In Spain, new austerity measures mean higher sales tax on everything from beer and wine to clothing and movie tickets. But in Bescanˇ, a small town in the country's northeast, the local theater director has come up with a rather creative way to get around a new 21 percent tax on tickets for plays at his theater — by selling carrots instead.
When the Spanish government hiked sales tax on theater tickets this past summer, Quim MarcÚ thought his theater was doomed. With one in four local residents unemployed, MarcÚ knew that even a modest hike in ticket prices might leave the 300-seat Bescanˇ municipal theater empty.
"We said, 'This is the end of our theater, and many others.' But then the next morning, I thought, we've got to do something, so that we don't pay this 21 percent, and we pay something more fair," says MarcÚ in Spanish.
He looked out his window at farmland that surrounds this village, two hours north of Barcelona, and suddenly had an idea: Instead of selling tickets to his shows, he'd sell carrots.
"We sell one carrot, which costs 13 euros [$16] — very expensive for a carrot. But then we give away admission to our shows for free," he explains in Spanish. "So we end up paying 4 percent tax on the carrot, rather than 21 percent, which is the government's new tax rate for theater tickets."
Classified as a staple, carrots are taxed at a much lower rate and were spared new tax hikes that went into effect here on September 1.
The highest value-added tax rate on things like cars and clothing went from 18 to 21 percent, despite a campaign promise by Prime Minister Mariano Rajoy not to touch the top rate. Sales tax on movie and theater tickets jumped from 8 to 21 percent.
Such tax hikes have sent tens of thousands of Spaniards into the streets to protest every weekend since the new rates took effect.
Pilar BayÚ, a civil servant in Bescanˇ, traveled to Barcelona to take part in the protests. She also bought a ticket — or rather, a carrot — for a performance next month. "It seems to me like a good idea, because culture shouldn't be taxed so much. Culture should be accessible to all the people," BayÚ says.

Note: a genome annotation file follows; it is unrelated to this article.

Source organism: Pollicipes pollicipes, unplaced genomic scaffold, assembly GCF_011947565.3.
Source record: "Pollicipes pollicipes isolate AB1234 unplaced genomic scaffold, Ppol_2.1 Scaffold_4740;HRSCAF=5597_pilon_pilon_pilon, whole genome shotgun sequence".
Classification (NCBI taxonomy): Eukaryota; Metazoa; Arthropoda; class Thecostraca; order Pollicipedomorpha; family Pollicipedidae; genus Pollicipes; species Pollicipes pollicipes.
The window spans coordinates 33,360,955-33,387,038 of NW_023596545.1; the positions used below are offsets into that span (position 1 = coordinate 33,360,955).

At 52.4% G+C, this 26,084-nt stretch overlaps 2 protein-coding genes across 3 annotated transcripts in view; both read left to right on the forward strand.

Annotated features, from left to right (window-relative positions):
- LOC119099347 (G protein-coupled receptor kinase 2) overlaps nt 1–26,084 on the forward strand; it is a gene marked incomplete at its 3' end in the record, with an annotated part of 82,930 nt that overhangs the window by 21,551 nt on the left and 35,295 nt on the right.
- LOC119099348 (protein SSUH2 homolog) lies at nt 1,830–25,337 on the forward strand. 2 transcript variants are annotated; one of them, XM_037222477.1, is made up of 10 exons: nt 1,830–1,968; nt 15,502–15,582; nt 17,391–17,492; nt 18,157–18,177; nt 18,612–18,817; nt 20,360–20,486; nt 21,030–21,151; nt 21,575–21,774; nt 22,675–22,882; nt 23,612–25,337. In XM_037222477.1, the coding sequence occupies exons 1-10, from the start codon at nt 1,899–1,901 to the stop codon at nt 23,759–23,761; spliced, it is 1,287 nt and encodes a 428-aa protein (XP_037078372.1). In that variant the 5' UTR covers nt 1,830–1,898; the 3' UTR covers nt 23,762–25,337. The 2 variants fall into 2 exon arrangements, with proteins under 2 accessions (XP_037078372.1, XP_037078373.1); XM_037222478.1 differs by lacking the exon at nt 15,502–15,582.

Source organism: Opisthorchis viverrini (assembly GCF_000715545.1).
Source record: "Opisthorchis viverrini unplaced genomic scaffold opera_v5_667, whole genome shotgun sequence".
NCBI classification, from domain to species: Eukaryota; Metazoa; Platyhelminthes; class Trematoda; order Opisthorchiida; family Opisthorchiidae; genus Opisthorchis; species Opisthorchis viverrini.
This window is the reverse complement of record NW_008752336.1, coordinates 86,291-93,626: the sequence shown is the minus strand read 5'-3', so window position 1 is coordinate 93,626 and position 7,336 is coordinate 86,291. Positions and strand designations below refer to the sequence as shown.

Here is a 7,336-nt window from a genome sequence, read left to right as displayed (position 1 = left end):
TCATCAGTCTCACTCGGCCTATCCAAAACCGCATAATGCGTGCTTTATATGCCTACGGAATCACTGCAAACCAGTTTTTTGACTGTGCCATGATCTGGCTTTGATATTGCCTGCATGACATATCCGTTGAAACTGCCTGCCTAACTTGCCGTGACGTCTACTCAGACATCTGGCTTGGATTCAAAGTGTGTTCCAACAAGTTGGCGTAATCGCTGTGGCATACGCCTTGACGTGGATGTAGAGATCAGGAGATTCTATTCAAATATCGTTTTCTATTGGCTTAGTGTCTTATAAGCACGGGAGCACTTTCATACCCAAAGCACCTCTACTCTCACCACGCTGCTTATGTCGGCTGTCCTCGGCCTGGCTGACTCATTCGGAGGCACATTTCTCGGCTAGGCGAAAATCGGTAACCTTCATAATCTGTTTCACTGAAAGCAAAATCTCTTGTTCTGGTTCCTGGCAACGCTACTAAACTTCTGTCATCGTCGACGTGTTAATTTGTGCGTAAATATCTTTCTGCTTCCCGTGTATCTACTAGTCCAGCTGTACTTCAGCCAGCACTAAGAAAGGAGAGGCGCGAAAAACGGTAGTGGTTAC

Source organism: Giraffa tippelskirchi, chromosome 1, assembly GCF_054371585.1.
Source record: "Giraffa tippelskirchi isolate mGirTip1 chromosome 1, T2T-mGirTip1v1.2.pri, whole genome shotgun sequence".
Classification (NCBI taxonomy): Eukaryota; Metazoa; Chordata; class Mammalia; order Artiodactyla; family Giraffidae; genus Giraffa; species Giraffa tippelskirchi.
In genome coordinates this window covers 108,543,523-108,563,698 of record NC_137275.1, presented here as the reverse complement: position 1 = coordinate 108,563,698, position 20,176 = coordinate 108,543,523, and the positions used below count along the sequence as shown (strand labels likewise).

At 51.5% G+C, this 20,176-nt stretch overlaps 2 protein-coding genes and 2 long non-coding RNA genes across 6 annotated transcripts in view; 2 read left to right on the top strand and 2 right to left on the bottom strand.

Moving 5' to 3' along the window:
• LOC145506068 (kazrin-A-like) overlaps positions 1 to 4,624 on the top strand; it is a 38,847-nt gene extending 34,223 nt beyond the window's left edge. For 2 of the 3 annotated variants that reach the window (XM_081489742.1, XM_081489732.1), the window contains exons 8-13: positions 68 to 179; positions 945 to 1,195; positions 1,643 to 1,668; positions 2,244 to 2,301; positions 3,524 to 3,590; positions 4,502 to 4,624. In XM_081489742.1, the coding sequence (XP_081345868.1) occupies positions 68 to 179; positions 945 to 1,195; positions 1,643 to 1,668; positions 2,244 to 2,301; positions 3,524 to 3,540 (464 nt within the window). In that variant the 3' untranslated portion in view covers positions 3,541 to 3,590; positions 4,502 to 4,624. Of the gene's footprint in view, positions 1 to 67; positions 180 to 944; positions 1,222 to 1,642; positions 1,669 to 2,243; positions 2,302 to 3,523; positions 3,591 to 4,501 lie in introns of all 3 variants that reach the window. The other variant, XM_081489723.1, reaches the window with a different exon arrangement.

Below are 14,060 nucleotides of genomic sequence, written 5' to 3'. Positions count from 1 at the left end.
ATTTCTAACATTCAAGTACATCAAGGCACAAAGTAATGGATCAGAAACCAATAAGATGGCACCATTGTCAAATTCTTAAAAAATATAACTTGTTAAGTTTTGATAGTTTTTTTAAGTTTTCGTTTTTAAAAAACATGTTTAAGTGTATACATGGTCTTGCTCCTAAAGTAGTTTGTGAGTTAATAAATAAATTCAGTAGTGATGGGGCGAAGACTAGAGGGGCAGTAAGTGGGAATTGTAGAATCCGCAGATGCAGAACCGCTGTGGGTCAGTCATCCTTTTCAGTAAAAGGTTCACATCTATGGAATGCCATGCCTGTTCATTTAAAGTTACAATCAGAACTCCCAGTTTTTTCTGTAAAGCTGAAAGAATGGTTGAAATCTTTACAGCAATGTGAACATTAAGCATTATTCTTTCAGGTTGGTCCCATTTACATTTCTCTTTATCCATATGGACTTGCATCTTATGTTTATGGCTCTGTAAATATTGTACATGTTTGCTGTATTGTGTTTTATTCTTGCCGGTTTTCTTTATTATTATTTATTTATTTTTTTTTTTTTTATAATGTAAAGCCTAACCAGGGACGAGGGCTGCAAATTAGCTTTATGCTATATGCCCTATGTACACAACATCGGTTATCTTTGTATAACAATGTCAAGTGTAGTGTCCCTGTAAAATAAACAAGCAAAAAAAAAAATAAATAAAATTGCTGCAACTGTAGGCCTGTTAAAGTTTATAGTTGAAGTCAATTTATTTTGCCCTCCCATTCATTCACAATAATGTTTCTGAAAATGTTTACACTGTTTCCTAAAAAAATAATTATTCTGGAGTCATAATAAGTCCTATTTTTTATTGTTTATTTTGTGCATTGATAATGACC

Spanish media have dubbed this the "Carrot Rebellion," and the Bescanˇ theater has won kudos from arts advocates nationwide. Shows are sold out.
But the theater must also follow the law, says Fernando Fernandez, an economist at Madrid's IE Business School.
"This is called tax evasion," says Fernandez. "I mean, we may like it because it has to do with culture, and we like people going to the theater. But this is called tax evasion."
The Spanish government says tax hikes are necessary to avoid an EU bailout. But Fernandez says that if some people don't pay what they owe, those who do pay will suffer.
"This means that people who do pay taxes have to pay a larger tax. And this makes it more difficult to get the fiscal target," he says. "So we have to denounce this just as much as we denounce the filthy rich who don't want to pay taxes. We should do the same."
MarcÚ, the theater director, says he consulted a lawyer before launching his carrot sales. He's got backing from the local mayor too. And no one has stopped him so far.
Many Spaniards think the Carrot Rebellion is pretty clever — an example of the creative lengths to which some people are willing to go to avoid new taxes some see as unfair. MarcÚ acknowledges playing up the humor in all this.
"There's always an announcement before the show begins, that says photos are not permitted, and that you should turn off your cell phone. So now we're going to add, 'No chomping loudly on your carrots, during the show,'" jokes MarcÚ.
He says he's a little worried the government might declare it illegal to sell carrots at theaters. But dozens of foods are considered "staples" and taxed at only 4 percent. So if that happens, MarcÚ says he might switch to selling tomatoes instead.